Wednesday, 30 July 2008

Vancouver, British Columbia – Part One

After a really very good flight from London, we left the Chatham Dockyard flag and our wonderful crew far behind and trekked through a building site to the Hertz desk at Vancouver Airport to pick up our trusty steed for the next 8 days. Having trawled around, we’d got by far the best deal through American Express Centurion on a Jeep Grand Cherokee (or Dissimilar) with Hertz PermanentlyLost fitted as well.

And so it was that, many days (it seemed) after first smelling the fresh British Columbian air, we clambered into our Jeep, sorry, Ford, Explorer and struck out for East Hastings Street. Quite apart from the clear difference between a two-tone burgundy and gold (sickness bags are to be found in the seat pocket in front of you, should you so require them) Ford and a Jeep, the other thing that struck me immediately was the absence of any kind of loadspace cover. This had been removed by Hertz in light of the luggage compartment’s additional seats, but struck me as a worry given the fact that we intended to tour with all our cases now on view. Privacy glass was our only defence.

The drive from the airport downtown was uneventful, passing through what are clearly the rather nice Southern suburbs of Vancouver. The PermanentlyLost lost it as soon as the high-rises began, but sign posting was simple enough and, within 30 minutes, we were turning into the forecourt of the Marriott Hotel, Vancouver Pinnacle Downtown. These particular lodgings had been selected on the basis of TripAdvisor and FT recommendations and also a rather nifty rate that included valet parking and a $25 gas card per night. The rate rules said that the card could only be used at a local gas station, which might prove to be a problem, but all of the above, coupled with being MHRS Platinum, meant that I thought it worth a punt.

With memories of our crew fading fast, one of several available valets greeted us at the Marriott. We checked in and were (correctly) upgraded to the Concierge (25th) Level. We were given a little card with the lounge opening times (more of which later) and, turning round from the desk to head to the lifts, we were met by….. the crew off the BA85. I mean, the shame of it. Staying in a crew hotel ;-)!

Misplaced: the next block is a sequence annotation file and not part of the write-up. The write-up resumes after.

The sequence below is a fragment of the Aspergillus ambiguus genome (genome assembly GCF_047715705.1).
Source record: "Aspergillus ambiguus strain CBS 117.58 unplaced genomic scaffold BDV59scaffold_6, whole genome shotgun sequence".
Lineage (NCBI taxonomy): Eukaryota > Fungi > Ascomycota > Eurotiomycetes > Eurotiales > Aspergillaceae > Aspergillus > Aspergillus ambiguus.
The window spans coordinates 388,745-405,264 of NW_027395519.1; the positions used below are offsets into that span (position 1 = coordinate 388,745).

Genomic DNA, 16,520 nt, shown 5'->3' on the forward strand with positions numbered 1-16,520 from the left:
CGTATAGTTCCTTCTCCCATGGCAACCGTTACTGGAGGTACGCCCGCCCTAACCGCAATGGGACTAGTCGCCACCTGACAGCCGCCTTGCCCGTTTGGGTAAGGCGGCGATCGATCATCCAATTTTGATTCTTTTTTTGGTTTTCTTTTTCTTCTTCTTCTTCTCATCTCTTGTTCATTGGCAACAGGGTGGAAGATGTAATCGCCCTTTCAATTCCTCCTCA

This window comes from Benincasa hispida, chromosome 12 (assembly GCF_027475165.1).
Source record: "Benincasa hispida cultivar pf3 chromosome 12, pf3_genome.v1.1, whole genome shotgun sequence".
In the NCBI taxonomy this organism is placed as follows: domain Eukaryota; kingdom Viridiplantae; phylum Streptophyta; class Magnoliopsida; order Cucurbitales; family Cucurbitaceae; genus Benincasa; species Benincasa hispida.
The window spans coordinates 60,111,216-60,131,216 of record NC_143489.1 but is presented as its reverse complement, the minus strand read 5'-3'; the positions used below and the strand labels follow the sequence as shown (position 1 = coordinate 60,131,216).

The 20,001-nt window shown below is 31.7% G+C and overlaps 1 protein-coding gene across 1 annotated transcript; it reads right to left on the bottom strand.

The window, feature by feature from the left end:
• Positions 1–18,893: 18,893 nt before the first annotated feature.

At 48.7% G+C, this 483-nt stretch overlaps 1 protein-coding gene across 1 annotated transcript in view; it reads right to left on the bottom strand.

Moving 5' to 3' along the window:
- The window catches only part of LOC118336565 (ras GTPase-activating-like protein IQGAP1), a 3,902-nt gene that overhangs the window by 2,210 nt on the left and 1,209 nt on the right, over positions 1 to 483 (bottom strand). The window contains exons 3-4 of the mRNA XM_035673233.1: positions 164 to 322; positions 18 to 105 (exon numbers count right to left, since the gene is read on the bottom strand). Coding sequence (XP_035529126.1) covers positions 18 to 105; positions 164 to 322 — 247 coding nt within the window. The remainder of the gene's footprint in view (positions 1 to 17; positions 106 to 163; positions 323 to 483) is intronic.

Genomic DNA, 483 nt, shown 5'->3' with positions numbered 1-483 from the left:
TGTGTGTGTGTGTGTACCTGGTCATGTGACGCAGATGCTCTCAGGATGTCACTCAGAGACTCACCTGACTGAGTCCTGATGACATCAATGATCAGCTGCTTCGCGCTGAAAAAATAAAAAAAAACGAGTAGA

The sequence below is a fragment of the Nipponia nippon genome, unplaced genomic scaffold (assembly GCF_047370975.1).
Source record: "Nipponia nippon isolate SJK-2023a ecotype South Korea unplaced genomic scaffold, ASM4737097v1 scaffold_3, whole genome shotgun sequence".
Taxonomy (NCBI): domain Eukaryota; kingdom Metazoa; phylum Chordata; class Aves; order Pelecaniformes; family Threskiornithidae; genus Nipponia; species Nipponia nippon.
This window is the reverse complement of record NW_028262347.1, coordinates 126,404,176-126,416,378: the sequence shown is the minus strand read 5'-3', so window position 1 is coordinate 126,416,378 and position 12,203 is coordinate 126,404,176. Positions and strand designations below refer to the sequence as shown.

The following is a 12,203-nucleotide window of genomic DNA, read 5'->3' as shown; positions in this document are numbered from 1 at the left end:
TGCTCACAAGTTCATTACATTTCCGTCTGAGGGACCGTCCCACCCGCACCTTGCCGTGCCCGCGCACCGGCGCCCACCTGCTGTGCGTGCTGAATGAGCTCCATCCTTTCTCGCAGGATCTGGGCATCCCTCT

The room was not overly-spacious, but came with a great view of the harbour and the sea-plane piers. Over the coming days, the ever-changing panorama would come to compare with the outlook from the (former) Regent in Hong Kong as a wide-screen feature.

Indeed, much as is the norm at the Regent, the curtains were left open at all times. So it was that, woken from their slumbers on this first morning in the West, MCC and FCC lifted themselves simultaneously from their repose, seemingly without elbow-assistance, and craned up and around to survey the view from behind their mound of Marriott duvetry. This choreographed display forever earning them the moniker of ‘The Geriatric Meerkats’.

Back to practicalities and the room itself also came with the bonus of being adjacent (though silently-so) to the Concierge Lounge. This meant that the free WiFi offered in the lounge permeated the wall and saved a tidy sum.

Breakfast in the lounge was a plentiful spread of coffee to drink in or go, the usual juices, a hot selection, cold cuts, cheese, radioactively-hued smoked salmon, fruits and cereals. All in all, very nice and a harbour view to boot.

Now, the Pacific NorthWest is not known for its great weather, but our first day dawned merely drizzly, so we headed along the harbourfront to the Seabus terminal . This service runs, very much in the manner of Hong Kong’s Star Ferry, Sydney’s Manly, Auckland’s Harbour and countless others, pretty much continuously on a walk-up basis. Tickets are valid on all public transport systems for 90 minutes and are zoned. So, a sail across Burrard Inlet to North Vancouver is a 2 zone job. On the other side, you’ll find a great ‘market’ at Lonsdale Quay, selling arts and crafts of varying quality, but mostly some superb provender. Eat here or buy the components of a global picnic.